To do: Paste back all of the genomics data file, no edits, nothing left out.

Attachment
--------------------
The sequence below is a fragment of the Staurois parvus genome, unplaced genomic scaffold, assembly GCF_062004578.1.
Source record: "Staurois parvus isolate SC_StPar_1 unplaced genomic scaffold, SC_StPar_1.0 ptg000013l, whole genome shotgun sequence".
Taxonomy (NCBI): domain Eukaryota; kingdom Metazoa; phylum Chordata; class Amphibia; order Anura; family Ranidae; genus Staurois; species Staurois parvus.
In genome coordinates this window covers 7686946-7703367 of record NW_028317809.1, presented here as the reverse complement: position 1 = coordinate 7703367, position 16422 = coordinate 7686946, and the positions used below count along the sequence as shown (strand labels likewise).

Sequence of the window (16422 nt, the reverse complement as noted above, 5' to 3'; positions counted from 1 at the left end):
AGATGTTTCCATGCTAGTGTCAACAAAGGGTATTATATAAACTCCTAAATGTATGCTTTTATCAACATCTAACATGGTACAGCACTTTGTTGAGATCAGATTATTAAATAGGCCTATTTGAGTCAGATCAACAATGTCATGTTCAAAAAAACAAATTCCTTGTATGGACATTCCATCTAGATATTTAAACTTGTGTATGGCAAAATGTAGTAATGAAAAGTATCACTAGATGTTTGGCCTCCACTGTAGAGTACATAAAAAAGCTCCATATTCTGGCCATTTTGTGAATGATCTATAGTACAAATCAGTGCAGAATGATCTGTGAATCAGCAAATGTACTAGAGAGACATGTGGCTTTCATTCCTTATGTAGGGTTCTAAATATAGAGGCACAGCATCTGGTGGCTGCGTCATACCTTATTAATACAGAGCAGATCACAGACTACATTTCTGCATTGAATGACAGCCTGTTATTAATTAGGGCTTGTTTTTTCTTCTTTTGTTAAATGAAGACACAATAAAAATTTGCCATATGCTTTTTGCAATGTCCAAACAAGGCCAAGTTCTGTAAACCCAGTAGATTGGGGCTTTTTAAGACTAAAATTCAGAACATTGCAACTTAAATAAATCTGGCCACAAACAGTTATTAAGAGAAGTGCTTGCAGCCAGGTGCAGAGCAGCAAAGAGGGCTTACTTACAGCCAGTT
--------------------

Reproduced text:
The sequence below is a fragment of the Staurois parvus genome, unplaced genomic scaffold, assembly GCF_062004578.1.
Source record: "Staurois parvus isolate SC_StPar_1 unplaced genomic scaffold, SC_StPar_1.0 ptg000013l, whole genome shotgun sequence".
Taxonomy (NCBI): domain Eukaryota; kingdom Metazoa; phylum Chordata; class Amphibia; order Anura; family Ranidae; genus Staurois; species Staurois parvus.
In genome coordinates this window covers 7686946-7703367 of record NW_028317809.1, presented here as the reverse complement: position 1 = coordinate 7703367, position 16422 = coordinate 7686946, and the positions used below count along the sequence as shown (strand labels likewise).

Sequence of the window (16422 nt, the reverse complement as noted above, 5' to 3'; positions counted from 1 at the left end):
AGATGTTTCCATGCTAGTGTCAACAAAGGGTATTATATAAACTCCTAAATGTATGCTTTTATCAACATCTAACATGGTACAGCACTTTGTTGAGATCAGATTATTAAATAGGCCTATTTGAGTCAGATCAACAATGTCATGTTCAAAAAAACAAATTCCTTGTATGGACATTCCATCTAGATATTTAAACTTGTGTATGGCAAAATGTAGTAATGAAAAGTATCACTAGATGTTTGGCCTCCACTGTAGAGTACATAAAAAAGCTCCATATTCTGGCCATTTTGTGAATGATCTATAGTACAAATCAGTGCAGAATGATCTGTGAATCAGCAAATGTACTAGAGAGACATGTGGCTTTCATTCCTTATGTAGGGTTCTAAATATAGAGGCACAGCATCTGGTGGCTGCGTCATACCTTATTAATACAGAGCAGATCACAGACTACATTTCTGCATTGAATGACAGCCTGTTATTAATTAGGGCTTGTTTTTTCTTCTTTTGTTAAATGAAGACACAATAAAAATTTGCCATATGCTTTTTGCAATGTCCAAACAAGGCCAAGTTCTGTAAACCCAGTAGATTGGGGCTTTTTAAGACTAAAATTCAGAACATTGCAACTTAAATAAATCTGGCCACAAACAGTTATTAAGAGAAGTGCTTGCAGCCAGGTGCAGAGCAGCAAAGAGGGCTTACTTACAGCCAGTT